In two seasons, he has had four different quarterbacks throw at least 100 passes, and depending on how things play out, he could have two more this fall. His Gators could have a solid run game and excellent run defense; they could also continue to struggle at throwing while regressing in pass defense. They could be the same top-20 team that loses control of a few games but wins the others.
This could be a rerun, in other words. But in an improving SEC East, a repeat might not be enough to take the division crown.
2016 in review
Good against bad, bad against good. That’s the simplest way to describe Florida’s 2016. But really, that was only the case for the defense; the offense was the same against everybody.
- Florida vs. SP+ top 60 (2-4): Avg. percentile performance: 55% (47% offense, 61% defense) | Avg. yards per play: Opp 5.7, UF 4.7 (minus-1.0) | Avg. score: Opp 28, UF 19
- Florida vs. No. 61-plus (7-0): Avg. percentile performance: 84% (47% offense, 92% defense) | Avg. yards per play: UF 5.5, Opp 3.6 (plus-1.9) | Avg. score: UF 25, Opp 7
Basically, good teams were able to move the ball against Florida. Bad teams were not even slightly capable.
Meanwhile, good teams held Florida’s offense in check, while bad ones mostly did the same. The Gators’ ground game got rolling against Missouri’s miserable run defense and showed flashes against South Carolina and Iowa, but for the most part the difference between average and awful offense was simply dependent on the opponent.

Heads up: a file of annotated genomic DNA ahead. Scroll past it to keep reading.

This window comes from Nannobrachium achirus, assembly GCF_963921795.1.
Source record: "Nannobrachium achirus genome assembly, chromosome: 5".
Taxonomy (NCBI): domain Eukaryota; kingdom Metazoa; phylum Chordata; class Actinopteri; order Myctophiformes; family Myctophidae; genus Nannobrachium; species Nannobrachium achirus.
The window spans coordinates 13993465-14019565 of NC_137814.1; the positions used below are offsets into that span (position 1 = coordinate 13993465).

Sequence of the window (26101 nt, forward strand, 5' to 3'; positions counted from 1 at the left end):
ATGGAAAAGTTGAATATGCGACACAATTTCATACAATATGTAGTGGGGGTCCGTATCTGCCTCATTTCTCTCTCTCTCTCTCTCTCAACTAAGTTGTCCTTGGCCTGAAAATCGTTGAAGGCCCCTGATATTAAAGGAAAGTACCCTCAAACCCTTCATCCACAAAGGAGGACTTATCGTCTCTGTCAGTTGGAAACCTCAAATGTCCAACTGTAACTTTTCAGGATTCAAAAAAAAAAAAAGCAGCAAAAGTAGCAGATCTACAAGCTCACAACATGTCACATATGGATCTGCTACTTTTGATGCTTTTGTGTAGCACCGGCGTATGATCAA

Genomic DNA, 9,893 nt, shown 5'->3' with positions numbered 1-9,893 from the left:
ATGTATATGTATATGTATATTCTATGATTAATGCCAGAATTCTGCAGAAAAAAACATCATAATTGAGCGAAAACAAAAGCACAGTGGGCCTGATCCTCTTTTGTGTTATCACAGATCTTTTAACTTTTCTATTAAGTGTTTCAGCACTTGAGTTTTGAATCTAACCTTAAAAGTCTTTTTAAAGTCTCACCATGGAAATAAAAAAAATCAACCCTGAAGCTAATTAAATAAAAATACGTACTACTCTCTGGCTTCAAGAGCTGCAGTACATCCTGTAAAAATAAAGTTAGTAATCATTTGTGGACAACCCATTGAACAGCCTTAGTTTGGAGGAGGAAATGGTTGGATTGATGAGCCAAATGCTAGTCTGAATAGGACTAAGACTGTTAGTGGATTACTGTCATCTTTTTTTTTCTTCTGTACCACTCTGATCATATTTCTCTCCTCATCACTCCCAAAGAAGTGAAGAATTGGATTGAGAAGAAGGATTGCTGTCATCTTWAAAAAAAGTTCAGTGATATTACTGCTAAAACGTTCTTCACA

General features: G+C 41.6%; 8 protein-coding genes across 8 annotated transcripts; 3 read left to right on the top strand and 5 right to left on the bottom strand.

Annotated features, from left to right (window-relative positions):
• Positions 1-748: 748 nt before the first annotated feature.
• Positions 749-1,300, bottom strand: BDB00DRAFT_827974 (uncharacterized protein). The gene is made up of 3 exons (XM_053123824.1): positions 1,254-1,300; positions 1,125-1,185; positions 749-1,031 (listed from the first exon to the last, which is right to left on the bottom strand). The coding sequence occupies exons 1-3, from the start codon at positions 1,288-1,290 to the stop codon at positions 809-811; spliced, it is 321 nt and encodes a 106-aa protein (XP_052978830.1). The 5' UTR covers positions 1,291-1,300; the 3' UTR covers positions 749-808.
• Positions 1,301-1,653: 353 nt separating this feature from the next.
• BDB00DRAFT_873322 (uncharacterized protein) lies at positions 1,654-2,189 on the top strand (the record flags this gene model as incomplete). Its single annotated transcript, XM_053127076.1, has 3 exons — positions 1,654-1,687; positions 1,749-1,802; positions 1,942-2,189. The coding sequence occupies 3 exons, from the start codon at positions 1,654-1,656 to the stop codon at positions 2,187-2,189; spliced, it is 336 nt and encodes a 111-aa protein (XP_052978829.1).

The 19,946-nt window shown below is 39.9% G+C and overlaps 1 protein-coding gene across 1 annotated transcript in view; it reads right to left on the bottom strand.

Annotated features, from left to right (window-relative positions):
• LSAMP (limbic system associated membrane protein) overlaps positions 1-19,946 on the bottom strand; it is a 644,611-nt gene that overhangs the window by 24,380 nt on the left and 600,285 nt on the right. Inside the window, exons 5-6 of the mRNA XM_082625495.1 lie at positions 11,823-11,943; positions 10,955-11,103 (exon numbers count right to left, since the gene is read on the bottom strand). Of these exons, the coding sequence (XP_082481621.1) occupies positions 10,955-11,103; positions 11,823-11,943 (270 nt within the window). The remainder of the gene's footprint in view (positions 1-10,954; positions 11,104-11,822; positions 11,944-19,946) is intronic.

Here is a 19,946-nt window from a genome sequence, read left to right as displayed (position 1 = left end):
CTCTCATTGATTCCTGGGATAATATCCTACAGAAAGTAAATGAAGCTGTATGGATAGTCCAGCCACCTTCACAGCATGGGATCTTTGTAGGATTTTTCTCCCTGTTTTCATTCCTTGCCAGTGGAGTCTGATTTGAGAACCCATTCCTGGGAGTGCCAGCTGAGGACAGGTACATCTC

Coordinator Doug Nussmeier has put together a confusing résumé.
- His lone year as Fresno State OC (2008) was disappointing; the Bulldogs fell from 24th to 53rd in Off. SP+.
- His three years at Washington (2009-11) were a rousing success. He inherited a unit that had ranked 88th and improved it to 39th, then 30th, then 16th.
- His two years at Alabama (2012-13) were good, too. He inherited an attack that ranked 20th and graded out at seventh, then ninth.
- His lone season at Michigan (2014) was a disaster. He was hired to save a mediocre Wolverines attack (61st in 2013) and made it worse (89th).
- His two seasons at Florida have been … inconsequential. The Gators were below average and have neither improved nor regressed.
In 2016, the Gators were neither efficient nor explosive:
We still have memories of Tebow and Percy Harvin and the near-perfection of the late-2000s offenses, so despite nearly a decade of mediocrity, it’s still a little jarring. Nussmeier basically operated the 2016 Gators attack like an underdog would:
- He slowed the tempo to a crawl (113th in Adj. Pace).
- He called constant passes on running downs (56 percent run rate on standard downs, 89th in FBS).
- He called plenty of runs on passing downs (37 percent run rate on PDs, 37th).
That belies a concerted effort to avoid exposing his quarterback, giving the QB easy pitches and catches on downs in which opponents are minding the run and keeping him out of hostile third-and-longs. It can be useful.
Unfortunately, Florida still ranked 94th in passing success rate and 55th in Passing SP+. After leaning on Will Grier, then on Treon Harris, and ranking 41st in 2015, Nussmeier leaned on Austin Appleby and Luke Del Rio and regressed.
Del Rio returns in 2017, but we could see two more new QBs atop the depth chart: redshirt freshman Feleipe Franks and Notre Dame graduate transfer Malik Zaire. If they both start at least a game, they would become the 10th and 11th different Gator starting QBs in eight seasons since Tebow left. Funny how a complete and total lack of continuity and quality at QB can drag you down a bit.